David Tournier, 2013.
Image: James Henry
Source: Museum Victoria
I’m Yorta Yorta on my father’s side, Ngarrindjeri on my mother’s side, but I’m supposed to have connections through my great-great-great-grandfather within Wathaurong Country (Bacchus Marsh). I grew up between Swan Hill, Geelong and Deniliquin.
When we moved back to Swan Hill I started to learn about who I was. It’s not that Mum wasn’t telling me, it’s just that I didn’t ask her the questions. It wasn’t until she was introducing me to other family members, was when she started to talk as well. But it was the uncles who taught me a lot about who I am and a lot of my cultural information. A lot of the local mob down there don’t know the history, and they’re relying on me to teach them. One of the uncles, if you didn’t do it right, would slap you round the ears. “That’s to remind you, boy, that could have been a snake biting you.” Yes Uncle, I understand now.
I’ve learned a lot about Geelong through older people, not necessarily Aboriginal people, ninety year old plus, who’d had contact with Aboriginal peoples around the area. So I got to know a lot about that Country down there, where things are, and how and why. I’ve learnt this and learnt that, because I’ve made it my business. When you’re in a person’s Country, so you’ve got to respect that Country and know as much about that Country that you’re living in as possible so you can look after it. So that’s what I’ve done all my life. Between Geelong, Swan Hill, Kerang… I worked in Bendigo, got to know about that Country from that local mob there. Kerang, which is actually part of my own history, got to know about that place. It all connects.
I think other organisations around Australia and around the world should take a leaf out of this Yulendj book. If they’re going to talk about traditional peoples of their countries, it’d be good to have the traditional people involved. A lot of us aren’t traditional people – we’re custodians of the knowledge that’s left. And it’s up to us to continue those stories.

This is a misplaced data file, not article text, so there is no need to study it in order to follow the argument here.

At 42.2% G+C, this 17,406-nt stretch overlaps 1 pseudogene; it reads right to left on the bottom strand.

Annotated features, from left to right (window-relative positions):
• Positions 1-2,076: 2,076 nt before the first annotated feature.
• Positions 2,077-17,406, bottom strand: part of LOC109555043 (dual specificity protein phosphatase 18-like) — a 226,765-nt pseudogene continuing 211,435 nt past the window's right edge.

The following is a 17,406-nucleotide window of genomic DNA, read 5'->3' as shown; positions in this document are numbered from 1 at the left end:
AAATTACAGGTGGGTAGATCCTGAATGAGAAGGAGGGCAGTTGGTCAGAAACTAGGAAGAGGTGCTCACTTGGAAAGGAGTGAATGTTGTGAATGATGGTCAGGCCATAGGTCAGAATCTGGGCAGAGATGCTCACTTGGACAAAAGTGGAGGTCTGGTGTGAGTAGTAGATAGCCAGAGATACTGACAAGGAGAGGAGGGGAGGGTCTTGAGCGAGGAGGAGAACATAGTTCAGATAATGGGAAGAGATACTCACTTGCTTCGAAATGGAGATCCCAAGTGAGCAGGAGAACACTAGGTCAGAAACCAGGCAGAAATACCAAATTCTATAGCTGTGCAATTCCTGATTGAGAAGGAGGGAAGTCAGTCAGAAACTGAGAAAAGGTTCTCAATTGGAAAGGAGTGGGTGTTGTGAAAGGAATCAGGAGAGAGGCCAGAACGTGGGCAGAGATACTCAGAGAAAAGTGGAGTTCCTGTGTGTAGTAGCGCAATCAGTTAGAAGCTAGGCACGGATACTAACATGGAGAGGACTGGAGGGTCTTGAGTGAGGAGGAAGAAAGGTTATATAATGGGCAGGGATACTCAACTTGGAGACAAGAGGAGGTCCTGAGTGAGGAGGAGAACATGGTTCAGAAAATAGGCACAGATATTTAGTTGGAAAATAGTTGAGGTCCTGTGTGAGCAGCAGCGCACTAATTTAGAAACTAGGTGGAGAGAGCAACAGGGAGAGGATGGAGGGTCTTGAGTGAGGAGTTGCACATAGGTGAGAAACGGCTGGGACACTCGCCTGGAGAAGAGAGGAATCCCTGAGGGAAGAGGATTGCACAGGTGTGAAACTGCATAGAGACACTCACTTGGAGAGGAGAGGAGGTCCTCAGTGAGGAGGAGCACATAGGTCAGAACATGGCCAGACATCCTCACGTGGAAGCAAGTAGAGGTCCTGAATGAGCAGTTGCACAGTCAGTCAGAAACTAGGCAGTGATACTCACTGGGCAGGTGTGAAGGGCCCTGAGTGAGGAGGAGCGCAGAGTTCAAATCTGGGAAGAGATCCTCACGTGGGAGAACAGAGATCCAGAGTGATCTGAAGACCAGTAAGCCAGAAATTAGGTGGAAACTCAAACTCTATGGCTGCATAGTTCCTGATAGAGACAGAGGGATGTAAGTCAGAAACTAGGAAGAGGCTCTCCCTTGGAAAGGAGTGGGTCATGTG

Since the late seventies, early 80s I’ve been coming to the museum. They showed us these spears, 200-year-old spears. To be able to touch them – obviously with gloves – wow. The wood’s turned to dust but if you look at the spearhead and the sinew it’s all still perfect as the first day it was put on. Why? How come? Being able to look at some of this old stuff reinforces the intelligence of our Old People and how they made the spears and made them to last.
I’ve been involved in language all my life. When I became a Koorie educator we were looking at Wiradjuri language and then we come across Wemba Wemba language stuff and then we started incorporating local language into schools. It’s brilliant stuff. We all know that language deals with Country and this is what I’m doing, trying to explain to people, if you want to know your Country, you want to learn your language. Language is land, land is Country, Country is you.